Africa | politics

Politics

There are clear signs of increased networking among African organizations and states. For example, in the civil war in the Democratic Republic of the Congo (former Zaire), rather than rich, non-African countries intervening, neighbouring African countries became involved (see also Second Congo War). Since the conflict began in 1998, the estimated death toll has reached 5 million.

The African Union

Member states of the African Union

The African Union (AU) is a 55-member federation consisting of all of Africa's states. The union was formed, with Addis Ababa, Ethiopia, as its headquarters, on 26 June 2001. The union was officially established on 9 July 2002[93] as a successor to the Organisation of African Unity (OAU). In July 2004, the African Union's Pan-African Parliament (PAP) was relocated to Midrand, in South Africa, but the African Commission on Human and Peoples' Rights remained in Addis Ababa. There is a policy in effect to decentralize the African Federation's institutions so that they are shared by all the states.

The African Union, not to be confused with the AU Commission, is formed by the Constitutive Act of the African Union, which aims to transform the African Economic Community, a federated commonwealth, into a state under established international conventions. The African Union has a parliamentary government, known as the African Union Government, consisting of legislative, judicial and executive organs. It is led by the African Union President and Head of State, who is also the President of the Pan-African Parliament. A person becomes AU President by being elected to the PAP, and subsequently gaining majority support in the PAP. The powers and authority of the President of the African Parliament derive from the Constitutive Act and the Protocol of the Pan-African Parliament, as well as the inheritance of presidential authority stipulated by African treaties and by international treaties, including those subordinating the Secretary General of the OAU Secretariat (AU Commission) to the PAP. The government of the AU consists of all-union (federal), regional, state, and municipal authorities, as well as hundreds of institutions, that together manage the day-to-day affairs of the institution.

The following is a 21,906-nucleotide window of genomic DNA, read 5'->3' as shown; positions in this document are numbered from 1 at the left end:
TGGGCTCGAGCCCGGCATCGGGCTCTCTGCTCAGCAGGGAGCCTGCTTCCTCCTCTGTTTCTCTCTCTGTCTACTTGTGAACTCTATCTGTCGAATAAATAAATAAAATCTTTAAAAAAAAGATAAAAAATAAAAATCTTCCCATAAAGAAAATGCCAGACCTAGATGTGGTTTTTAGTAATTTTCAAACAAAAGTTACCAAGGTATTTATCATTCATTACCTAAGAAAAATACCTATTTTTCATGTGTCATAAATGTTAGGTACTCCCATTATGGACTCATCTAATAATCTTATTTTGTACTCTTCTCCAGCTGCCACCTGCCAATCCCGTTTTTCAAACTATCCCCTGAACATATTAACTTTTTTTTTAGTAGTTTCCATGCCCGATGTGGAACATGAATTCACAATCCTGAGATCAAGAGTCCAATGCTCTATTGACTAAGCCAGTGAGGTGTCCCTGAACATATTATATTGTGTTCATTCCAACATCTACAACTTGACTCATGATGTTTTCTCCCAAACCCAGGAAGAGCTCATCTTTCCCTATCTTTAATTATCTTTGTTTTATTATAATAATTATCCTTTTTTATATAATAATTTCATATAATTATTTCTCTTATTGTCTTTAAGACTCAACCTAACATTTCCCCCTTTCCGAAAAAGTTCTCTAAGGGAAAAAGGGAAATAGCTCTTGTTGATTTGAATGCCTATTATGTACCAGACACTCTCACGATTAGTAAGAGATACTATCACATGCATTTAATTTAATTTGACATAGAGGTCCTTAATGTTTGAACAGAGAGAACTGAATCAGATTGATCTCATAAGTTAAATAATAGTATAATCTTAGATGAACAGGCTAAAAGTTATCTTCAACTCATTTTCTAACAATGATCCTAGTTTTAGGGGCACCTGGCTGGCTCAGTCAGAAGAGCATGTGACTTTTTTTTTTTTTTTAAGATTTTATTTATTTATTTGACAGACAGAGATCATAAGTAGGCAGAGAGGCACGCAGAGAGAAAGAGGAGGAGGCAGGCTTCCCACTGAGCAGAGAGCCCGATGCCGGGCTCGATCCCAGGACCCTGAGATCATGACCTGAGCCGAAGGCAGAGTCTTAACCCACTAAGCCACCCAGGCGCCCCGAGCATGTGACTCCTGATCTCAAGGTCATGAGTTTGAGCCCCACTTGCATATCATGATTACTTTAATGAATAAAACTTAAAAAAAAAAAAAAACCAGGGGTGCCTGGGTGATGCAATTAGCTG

Political associations such as the African Union offer hope for greater co-operation and peace between the continent's many countries. Extensive human rights abuses still occur in several parts of Africa, often under the oversight of the state. Most of such violations occur for political reasons, often as a side effect of civil war. Countries where major human rights violations have been reported in recent times include the Democratic Republic of the Congo, Sierra Leone, Liberia, Sudan, Zimbabwe, and Côte d'Ivoire.

SomalilandCape VerdeSahrawi Arab Democratic RepublicSouth SudanLiberiaGuineaSierra LeoneGhanaNigeriaGambiaIvory CoastBeninGuinea-BissauSenegalTogoBurkina FasoNigerMoroccoTunisiaLibyaMauritaniaAlgeriaEgyptSomaliaComorosEritreaSudanDjiboutiEthiopiaUgandaRwandaBurundiDemocratic Republic of the CongoKenyaSão Tomé and PríncipeChadCameroonCentral African RepublicRepublic of the CongoGabonEquatorial GuineaAngolaMozambiqueNamibiaSouth AfricaBotswanaEswatiniZimbabweMauritiusZambiaMalawiSeychellesMadagascarTanzaniaLesothoCommunity of Sahel-Saharan StatesArab Maghreb UnionCommon Market for Eastern and Southern AfricaEast African CommunityEconomic Community of the Great Lakes CountriesSouthern African Development CommunitySouthern African Customs UnionEconomic Community of Central African StatesEconomic and Monetary Community of Central AfricaWest African Economic and Monetary UnionLiptako–Gourma AuthorityMaliEconomic Community of West African StatesIntergovernmental Authority on DevelopmentAfrican UnionMano River UnionWest African Monetary Zone
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Euler diagram showing the relationships among various multinational African entities vt